Monetarists have long been advising policy makers to conform policy decisions to a rule which would set the long-run monetary growth at a rate consistent with real economic growth. The contention is that variability in the rate of growth of the money supply, combined with excessive rates of growth, result in economic havoc accompanied by high rates of inflation and that attempts to employ discretionary counter-cyclical monetary policy are destabilizing.
This paper analyzes monetary policy decisions in the years 1980-83 in an attempt to determine the weight given to meeting the announced long-run targets recognizing that departures from that goal might be deemed necessary by changing economic conditions. The first section briefly outlines the much talked about policy change in October 1979 which has been interpreted as a Fed commitment to the monetarists' desired policy. The second section delineates the models which were estimated to analyze policy decisions following the October 1979 policy change and to determine the extent to which policy was made in an attempt to meet the stated long-run targets. The empirical results from estimation of the models in section two are presented in the following section. The fourth section delineates a rationale for the observed policy behavior and the final section presents a conclusion.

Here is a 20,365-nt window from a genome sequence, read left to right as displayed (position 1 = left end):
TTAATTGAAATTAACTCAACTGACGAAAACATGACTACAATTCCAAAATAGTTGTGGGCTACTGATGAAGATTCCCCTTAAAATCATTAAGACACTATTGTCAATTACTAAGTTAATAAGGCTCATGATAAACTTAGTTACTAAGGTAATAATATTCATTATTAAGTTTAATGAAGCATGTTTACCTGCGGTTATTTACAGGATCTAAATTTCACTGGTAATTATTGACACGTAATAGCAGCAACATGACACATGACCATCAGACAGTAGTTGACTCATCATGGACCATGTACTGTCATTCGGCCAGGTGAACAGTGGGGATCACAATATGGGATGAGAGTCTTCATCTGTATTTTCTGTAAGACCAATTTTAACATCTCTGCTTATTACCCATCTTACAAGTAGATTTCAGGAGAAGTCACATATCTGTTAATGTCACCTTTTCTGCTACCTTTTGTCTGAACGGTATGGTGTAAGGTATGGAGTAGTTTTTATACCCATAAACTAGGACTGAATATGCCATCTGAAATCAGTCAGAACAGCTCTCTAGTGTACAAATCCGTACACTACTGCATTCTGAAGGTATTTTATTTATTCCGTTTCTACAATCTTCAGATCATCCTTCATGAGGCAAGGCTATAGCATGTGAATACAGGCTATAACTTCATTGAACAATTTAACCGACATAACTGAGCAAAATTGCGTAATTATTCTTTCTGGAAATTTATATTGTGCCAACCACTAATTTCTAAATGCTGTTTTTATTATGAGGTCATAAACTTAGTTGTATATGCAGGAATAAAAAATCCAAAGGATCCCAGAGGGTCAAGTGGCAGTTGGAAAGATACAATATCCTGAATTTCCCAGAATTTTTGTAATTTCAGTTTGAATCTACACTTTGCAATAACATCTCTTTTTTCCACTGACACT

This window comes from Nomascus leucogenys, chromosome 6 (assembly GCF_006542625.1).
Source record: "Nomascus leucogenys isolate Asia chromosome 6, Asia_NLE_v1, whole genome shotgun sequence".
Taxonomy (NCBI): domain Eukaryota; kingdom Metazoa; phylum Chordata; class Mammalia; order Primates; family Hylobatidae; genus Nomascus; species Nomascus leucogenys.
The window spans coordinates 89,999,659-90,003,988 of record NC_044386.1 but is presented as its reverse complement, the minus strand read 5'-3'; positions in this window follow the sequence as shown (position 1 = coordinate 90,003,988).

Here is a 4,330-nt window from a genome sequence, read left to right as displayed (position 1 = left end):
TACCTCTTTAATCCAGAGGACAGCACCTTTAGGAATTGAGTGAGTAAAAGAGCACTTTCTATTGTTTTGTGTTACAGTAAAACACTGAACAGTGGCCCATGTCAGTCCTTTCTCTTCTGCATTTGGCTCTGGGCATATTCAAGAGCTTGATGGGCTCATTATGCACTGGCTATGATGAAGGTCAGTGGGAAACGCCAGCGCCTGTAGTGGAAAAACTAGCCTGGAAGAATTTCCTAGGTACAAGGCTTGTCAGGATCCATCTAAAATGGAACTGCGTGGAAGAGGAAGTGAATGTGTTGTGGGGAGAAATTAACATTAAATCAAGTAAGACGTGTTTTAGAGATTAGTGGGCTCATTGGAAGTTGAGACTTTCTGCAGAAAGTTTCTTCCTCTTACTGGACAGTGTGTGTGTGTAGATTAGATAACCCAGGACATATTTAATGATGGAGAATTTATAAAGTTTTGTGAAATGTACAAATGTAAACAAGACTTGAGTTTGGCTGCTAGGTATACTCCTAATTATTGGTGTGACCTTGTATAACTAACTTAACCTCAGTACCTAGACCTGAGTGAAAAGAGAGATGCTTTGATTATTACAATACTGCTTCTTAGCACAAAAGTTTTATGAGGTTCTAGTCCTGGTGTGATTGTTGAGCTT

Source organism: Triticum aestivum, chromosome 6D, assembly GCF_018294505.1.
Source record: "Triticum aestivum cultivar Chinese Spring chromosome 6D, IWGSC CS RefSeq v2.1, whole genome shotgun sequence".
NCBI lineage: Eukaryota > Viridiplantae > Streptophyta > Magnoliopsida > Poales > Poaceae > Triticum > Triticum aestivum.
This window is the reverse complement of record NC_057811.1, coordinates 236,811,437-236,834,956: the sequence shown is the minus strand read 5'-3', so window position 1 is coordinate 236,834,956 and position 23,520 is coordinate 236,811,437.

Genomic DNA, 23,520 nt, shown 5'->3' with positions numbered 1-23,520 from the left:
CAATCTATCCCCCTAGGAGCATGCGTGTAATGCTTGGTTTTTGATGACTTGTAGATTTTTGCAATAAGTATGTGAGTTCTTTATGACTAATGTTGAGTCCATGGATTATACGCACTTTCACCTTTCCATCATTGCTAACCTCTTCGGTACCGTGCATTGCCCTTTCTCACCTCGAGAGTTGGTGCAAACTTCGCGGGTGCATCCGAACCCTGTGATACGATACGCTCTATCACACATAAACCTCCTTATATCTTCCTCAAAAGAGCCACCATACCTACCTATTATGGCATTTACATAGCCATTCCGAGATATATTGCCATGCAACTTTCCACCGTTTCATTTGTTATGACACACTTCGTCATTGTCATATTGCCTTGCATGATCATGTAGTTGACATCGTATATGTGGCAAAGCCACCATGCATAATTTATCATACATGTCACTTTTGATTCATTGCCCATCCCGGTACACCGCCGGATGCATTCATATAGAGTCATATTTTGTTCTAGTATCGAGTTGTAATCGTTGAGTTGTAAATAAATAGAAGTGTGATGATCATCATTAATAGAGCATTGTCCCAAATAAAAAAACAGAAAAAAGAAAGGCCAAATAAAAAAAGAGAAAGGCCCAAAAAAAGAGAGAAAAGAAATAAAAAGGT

Peterson, Susan B. 1984. "Long Run Targets and FOMC Policy Decisions." E.C.R.S.B. 84-8. Robins School of Business White Paper Series. University of Richmond, Richmond, Virginia.